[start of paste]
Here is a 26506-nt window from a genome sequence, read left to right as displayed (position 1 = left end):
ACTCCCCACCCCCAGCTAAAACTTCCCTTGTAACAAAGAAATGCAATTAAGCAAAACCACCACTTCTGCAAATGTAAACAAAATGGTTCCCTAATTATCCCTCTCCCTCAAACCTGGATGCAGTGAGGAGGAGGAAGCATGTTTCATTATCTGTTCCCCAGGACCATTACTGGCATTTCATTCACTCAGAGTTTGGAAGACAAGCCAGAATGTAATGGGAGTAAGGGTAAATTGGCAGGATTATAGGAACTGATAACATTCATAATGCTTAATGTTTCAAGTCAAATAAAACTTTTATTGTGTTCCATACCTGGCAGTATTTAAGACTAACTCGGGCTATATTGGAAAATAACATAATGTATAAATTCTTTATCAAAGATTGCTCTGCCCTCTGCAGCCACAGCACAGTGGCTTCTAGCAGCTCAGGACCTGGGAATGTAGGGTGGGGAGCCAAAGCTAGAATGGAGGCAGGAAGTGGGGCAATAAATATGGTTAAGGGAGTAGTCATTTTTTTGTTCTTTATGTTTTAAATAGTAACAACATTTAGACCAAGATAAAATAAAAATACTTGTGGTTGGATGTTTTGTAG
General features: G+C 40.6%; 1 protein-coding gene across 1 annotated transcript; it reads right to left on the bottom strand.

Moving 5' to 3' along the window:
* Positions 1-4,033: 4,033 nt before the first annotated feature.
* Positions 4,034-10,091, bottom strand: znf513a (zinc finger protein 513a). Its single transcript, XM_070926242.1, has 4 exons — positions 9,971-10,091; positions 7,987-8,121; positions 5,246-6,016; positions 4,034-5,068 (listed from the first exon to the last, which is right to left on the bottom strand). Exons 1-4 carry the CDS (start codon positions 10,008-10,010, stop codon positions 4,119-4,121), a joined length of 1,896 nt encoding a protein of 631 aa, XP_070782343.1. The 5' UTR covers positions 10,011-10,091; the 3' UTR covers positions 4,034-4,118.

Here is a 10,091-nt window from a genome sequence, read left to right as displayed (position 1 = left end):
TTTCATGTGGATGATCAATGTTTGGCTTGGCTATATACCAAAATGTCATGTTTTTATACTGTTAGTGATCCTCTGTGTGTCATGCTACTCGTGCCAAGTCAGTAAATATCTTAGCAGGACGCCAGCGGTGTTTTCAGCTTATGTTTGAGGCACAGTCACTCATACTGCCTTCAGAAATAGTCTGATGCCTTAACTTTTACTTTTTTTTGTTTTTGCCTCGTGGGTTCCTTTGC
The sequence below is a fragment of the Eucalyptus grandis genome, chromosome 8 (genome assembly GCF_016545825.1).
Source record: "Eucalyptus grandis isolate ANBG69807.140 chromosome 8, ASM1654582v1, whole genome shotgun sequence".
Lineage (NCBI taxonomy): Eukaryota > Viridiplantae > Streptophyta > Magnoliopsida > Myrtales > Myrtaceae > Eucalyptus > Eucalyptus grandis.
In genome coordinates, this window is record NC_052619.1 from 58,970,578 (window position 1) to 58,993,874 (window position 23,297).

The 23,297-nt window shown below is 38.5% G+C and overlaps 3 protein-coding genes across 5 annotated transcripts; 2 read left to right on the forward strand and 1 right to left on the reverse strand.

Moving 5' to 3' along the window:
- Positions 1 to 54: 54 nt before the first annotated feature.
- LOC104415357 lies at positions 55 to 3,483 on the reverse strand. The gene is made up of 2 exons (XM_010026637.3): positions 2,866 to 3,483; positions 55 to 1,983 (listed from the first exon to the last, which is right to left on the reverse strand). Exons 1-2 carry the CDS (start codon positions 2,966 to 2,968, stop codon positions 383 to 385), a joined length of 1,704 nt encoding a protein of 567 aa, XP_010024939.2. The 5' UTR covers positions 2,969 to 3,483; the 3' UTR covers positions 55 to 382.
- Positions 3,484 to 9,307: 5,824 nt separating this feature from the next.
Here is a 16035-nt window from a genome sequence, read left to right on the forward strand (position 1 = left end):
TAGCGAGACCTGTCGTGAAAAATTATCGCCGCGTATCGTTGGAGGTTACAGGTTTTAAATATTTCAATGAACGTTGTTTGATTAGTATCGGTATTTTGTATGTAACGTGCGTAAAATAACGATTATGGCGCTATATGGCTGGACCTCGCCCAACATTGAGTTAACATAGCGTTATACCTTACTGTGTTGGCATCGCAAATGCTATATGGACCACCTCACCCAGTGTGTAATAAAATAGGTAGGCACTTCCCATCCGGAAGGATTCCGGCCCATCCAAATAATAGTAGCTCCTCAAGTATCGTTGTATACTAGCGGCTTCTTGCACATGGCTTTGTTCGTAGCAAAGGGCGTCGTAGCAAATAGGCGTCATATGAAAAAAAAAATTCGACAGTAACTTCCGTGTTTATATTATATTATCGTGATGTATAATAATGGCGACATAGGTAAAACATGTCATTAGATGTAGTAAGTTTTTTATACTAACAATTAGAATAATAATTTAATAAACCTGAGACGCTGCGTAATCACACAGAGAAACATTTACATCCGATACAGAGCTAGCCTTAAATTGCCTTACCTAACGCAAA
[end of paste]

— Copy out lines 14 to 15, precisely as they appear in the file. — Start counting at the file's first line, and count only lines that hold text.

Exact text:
Moving 5' to 3' along the window:
- Positions 1 to 54: 54 nt before the first annotated feature.